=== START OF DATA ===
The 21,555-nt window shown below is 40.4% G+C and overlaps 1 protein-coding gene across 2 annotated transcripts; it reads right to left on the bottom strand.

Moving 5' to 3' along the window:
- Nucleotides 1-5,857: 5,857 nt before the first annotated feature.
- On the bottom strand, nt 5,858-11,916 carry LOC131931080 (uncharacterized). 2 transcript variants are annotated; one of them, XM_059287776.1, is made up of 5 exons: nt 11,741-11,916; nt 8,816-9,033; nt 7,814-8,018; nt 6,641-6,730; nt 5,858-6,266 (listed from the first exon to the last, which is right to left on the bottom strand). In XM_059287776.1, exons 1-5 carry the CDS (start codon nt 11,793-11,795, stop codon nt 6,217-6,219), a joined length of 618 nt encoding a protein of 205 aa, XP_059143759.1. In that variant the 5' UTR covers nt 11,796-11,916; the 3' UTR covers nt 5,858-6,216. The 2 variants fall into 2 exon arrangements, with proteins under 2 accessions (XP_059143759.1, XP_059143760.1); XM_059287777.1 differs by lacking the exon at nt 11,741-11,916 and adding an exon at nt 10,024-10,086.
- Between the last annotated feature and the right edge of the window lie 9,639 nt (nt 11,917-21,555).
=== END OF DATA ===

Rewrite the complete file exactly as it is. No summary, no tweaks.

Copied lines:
The 21,555-nt window shown below is 40.4% G+C and overlaps 1 protein-coding gene across 2 annotated transcripts; it reads right to left on the bottom strand.

Moving 5' to 3' along the window:
- Nucleotides 1-5,857: 5,857 nt before the first annotated feature.
- On the bottom strand, nt 5,858-11,916 carry LOC131931080 (uncharacterized). 2 transcript variants are annotated; one of them, XM_059287776.1, is made up of 5 exons: nt 11,741-11,916; nt 8,816-9,033; nt 7,814-8,018; nt 6,641-6,730; nt 5,858-6,266 (listed from the first exon to the last, which is right to left on the bottom strand). In XM_059287776.1, exons 1-5 carry the CDS (start codon nt 11,793-11,795, stop codon nt 6,217-6,219), a joined length of 618 nt encoding a protein of 205 aa, XP_059143759.1. In that variant the 5' UTR covers nt 11,796-11,916; the 3' UTR covers nt 5,858-6,216. The 2 variants fall into 2 exon arrangements, with proteins under 2 accessions (XP_059143759.1, XP_059143760.1); XM_059287777.1 differs by lacking the exon at nt 11,741-11,916 and adding an exon at nt 10,024-10,086.
- Between the last annotated feature and the right edge of the window lie 9,639 nt (nt 11,917-21,555).